A new era of Business Development?
Business Development - it’s a term that feels locked in a pre-2008 era. One where sales were explicitly discussed as the primary driver for business development, sometimes at the expense of all other measures. Of course, the world has moved on since then.
Since the financial crisis, there’s been a growing perception that the interests of business and society have become misaligned. Trust in business is at an all-time low (Edelmans Trust Barometer 2016). Businesses are seeking to define themselves beyond profit and key stakeholders like employees, customers and suppliers increasingly expect business to fulfil a wider societal purpose.
As such concerns are increasingly recognised, many business leaders are debating how to manage and lead their organization’s strategy and initiatives. Some CEOs have decided to grant sustainability a position at a senior level, with the creation of new positions such as chief sustainability officer and CSR Manager. Others, however, have pursued a decentralized approach and have allocated various sustainability responsibilities throughout departments and levels of management. There’s no one size fits all approach, but I do wonder if we are perhaps missing an opportunity to make the much needed shift in operating models by creating new roles/responsibilities, and not redefining existing roles, and in particular a role crucial for sustainable growth – business development.
I think business development has a vital role to play in this next phase of business life – but in a very different way to how business development was previously pigeon-holed as “schmoozing”, sales and the engine for growing profit only. In a nutshell. here’s how and why:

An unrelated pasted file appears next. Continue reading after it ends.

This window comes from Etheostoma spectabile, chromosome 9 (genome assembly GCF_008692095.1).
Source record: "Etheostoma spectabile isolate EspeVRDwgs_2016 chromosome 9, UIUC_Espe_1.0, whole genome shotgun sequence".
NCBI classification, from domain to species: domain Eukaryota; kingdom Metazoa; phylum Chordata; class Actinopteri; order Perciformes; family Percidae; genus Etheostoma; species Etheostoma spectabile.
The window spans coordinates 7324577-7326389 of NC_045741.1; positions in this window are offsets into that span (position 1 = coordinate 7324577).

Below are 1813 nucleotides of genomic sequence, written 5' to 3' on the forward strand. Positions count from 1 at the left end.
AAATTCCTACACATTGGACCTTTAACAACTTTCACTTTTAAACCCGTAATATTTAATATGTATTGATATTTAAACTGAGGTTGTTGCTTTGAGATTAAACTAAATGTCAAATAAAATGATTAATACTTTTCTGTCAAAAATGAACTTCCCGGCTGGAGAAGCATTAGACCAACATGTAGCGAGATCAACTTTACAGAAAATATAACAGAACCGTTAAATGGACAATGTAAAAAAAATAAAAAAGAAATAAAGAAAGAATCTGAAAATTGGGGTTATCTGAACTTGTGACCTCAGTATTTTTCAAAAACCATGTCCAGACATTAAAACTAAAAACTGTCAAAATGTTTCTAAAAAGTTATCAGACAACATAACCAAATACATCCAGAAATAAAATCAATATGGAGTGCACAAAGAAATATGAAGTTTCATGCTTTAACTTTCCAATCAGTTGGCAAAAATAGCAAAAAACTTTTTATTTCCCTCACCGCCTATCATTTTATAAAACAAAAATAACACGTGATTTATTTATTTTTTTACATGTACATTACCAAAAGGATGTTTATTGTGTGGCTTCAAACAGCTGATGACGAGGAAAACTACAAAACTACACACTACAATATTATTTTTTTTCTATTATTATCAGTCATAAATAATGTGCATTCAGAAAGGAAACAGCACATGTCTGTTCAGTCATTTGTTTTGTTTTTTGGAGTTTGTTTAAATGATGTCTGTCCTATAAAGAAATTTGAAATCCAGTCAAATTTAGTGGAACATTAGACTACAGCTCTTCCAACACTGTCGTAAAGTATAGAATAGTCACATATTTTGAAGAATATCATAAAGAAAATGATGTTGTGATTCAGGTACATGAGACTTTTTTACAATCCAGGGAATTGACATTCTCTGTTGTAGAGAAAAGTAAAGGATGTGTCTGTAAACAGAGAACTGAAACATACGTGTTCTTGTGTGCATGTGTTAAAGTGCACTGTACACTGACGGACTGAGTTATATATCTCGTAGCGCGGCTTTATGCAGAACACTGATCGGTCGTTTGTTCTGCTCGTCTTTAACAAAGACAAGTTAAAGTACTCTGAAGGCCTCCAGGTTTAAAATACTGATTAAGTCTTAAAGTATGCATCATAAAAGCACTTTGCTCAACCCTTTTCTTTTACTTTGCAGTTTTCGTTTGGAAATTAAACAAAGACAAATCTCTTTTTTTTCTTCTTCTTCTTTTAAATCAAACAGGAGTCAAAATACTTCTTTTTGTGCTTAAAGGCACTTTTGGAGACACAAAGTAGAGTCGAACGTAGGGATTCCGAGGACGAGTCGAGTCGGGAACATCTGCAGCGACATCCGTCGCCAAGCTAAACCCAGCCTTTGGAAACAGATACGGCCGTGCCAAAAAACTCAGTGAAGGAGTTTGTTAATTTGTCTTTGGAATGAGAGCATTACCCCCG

1. Business Development is an external demonstration of your values in action.
People buy from people and companies they trust. Trust is earned through consistent values-led behaviours across your business. Business Development professionals often hold relationships with new and existing clients. Increasing numbers of clients identify themselves as “being socially responsible”, require suppliers to mirror their ethical approach (private and public sector e.g. Wellbeing and Future Generations Act in Wales, Social Value Act in England) and such credentials are a major factor influencing brand loyalty (Goldman Sachs GS Sustain 2007). This presents an opportunity to drive new sales, win new work and opens up new markets - all whilst being true to you and your values!
How does your Business Development strategy/team reflect you and your values? How does your approach differentiate you in the marketplace? How do you build and retain relationships with clients and targets? How would clients and targets describe your company, and their experience of your company? How do you drive and reward business development activity.
2. Business Development will deliver sustainable growth
In a world where unethical practices are increasingly exposed and society is growing intolerant of “uncaring” behaviour, corporate and brand reputations can be ruined in seconds. The precedent to take the long term view over short term gains is growing. Business Development needs to focus on strategic sales that build value for stakeholders, not just shareholders.
How do you measure the performance of your business development team? What behaviours do your metrics drive in your Business Development activity? How is success defined?
Business Development is one of those terms that means different things to different people. For us, it means sustainable growth underpinned by a clear purpose, authentic values and strong relationships.
Is business development adding real value to your business?